TEACHING TIPS: The Dreamer was published when I was still teaching third grade. I read it aloud to my students, so I can say with confidence that it is a wonderful book to share as a class! This book makes a great read-aloud, as the descriptions and slow pace of the story mean it works better for some readers broken up into smaller pieces. April is Poetry Month, a perfect time to share The Dreamer with students. I used it as the basis for two different poetry lessons, one about Neruda’s odes to objects and one using his Book of Questions poems. The episode from the book with the toy sheep (128-132) is a nice introduction to the importance Neruda placed on everyday objects and several of his odes are reproduced at the end of the book. Students can read these and other odes (or excerpts, as some of them are long) and then either individually or in small groups, write their own odes to objects that they feel are important.
With the question poems, I had students discuss them in small groups and then create a dramatic presentation of their poem in any way they chose. If you want to share more of Neruda’s objects with a class, the Fundación Pablo Neruda in Chile has photos of his houses online to look at. For younger students, Monica Brown’s picture book biography Pablo Neruda: Poet of the People is another good resource for separating fact from fiction. It might be a good idea to begin with Brown’s book as a way of introducing students to Neruda and giving them an overview of his life before starting The Dreamer.
Vocabulary is another good activity for this book and students can find new words or make lists of words they think are especially rich and vivid. The setting of Chile, possibly an unfamiliar country to students, is also an opportunity to make geography connections and students could find Temuco, Puerto Saavedra and Santiago de Chile on a map or GoogleEarth.
ABOUT THE AUTHOR: Pam Muñoz Ryan, a New York Times Bestselling author, has written over forty books, including the novels Esperanza Rising, Becoming Naomi León, Riding Freedom, Paint the Wind, The Dreamer, and Echo. She is the author recipient of the National Education Association’s Civil and Human Rights Award, the Virginia Hamilton Literary Award for Multicultural Literature, the Newbery Honor for Children’s Literature, and is twice the recipient of the Pura Belpré Medal and the Willa Cather Award.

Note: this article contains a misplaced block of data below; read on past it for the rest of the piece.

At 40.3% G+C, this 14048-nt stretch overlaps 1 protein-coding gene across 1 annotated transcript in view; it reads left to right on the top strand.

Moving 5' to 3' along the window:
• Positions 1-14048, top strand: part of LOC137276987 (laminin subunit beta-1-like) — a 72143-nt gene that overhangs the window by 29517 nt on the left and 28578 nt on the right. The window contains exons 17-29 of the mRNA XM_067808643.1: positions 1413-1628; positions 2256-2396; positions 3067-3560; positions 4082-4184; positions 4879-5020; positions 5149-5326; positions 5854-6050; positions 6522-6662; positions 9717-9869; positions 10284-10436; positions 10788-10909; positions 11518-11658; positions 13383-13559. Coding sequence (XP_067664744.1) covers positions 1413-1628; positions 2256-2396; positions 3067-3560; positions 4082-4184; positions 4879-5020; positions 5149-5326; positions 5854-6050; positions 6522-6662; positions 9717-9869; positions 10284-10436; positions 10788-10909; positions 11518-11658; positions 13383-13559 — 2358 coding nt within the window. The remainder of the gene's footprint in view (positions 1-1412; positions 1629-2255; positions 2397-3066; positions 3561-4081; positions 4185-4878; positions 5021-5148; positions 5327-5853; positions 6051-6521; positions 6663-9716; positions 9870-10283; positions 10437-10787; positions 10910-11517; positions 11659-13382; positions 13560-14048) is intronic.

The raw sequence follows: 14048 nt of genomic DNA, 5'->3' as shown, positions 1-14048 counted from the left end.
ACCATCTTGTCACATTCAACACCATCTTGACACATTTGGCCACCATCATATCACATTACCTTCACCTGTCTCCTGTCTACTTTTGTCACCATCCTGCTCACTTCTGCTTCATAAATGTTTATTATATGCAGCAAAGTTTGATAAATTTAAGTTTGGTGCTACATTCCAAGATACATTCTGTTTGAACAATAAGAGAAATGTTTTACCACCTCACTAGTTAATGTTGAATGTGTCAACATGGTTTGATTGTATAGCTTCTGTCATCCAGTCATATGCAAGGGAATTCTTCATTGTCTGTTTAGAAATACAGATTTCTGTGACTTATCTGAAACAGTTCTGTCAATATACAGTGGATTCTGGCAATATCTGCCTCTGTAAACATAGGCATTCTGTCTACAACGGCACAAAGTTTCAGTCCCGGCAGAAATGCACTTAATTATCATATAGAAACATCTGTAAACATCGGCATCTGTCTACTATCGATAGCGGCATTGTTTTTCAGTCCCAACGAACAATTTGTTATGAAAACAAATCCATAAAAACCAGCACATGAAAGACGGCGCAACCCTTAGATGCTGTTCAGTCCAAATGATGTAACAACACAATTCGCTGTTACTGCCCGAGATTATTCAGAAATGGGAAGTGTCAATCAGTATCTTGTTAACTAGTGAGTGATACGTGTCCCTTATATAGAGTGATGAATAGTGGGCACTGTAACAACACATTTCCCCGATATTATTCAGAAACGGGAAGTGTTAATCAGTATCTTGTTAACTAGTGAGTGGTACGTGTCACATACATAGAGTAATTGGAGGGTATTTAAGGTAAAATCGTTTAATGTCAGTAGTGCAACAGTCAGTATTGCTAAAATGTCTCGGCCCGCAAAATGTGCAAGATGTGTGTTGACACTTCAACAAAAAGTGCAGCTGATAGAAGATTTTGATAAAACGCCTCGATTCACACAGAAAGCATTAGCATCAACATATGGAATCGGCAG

Other selected honors include the PEN USA Award, the Américas Award, the Boston Globe-Horn Book Honor, and the Orbis Pictus Award. She was born and raised in Bakersfield, California, (formerly Pam Bell) holds a bachelor’s and master’s degree from San Diego State University and lives near San Diego with her family.
Educator Guide from Vamos a Leer blog: https://teachinglatinamericathroughliterature.wordpress.com/october-2012-the-dreamer/
BookPage interview: https://bookpage.com/interviews/8572-pam-munoz-ryan#.VvNk4KsbRoM
Language Arts Journal of Michigan article: http://scholarworks.gvsu.edu/cgi/viewcontent.cgi?article=1079&context=lajm
TeachingBooks.net Guest Blog: http://forum.teachingbooks.net/2010/05/guest-blogger-pam-munoz-ryan/
Cecilia Cackley is a performing artist and children’s bookseller based in Washington DC where she creates puppet theater for adults and teaches playwriting and creative drama to children. Her bilingual children’s plays have been produced by GALA Hispanic Theatre and her interests in bilingual education, literacy, and immigrant advocacy all tend to find their way into her theatrical work. You can find more of her work at www.witsendpuppets.com.
I agree! This little book is beautiful in every sense of the word. In this celebration of Neruda, Pam Muñoz Ryan proves herself a poet, too.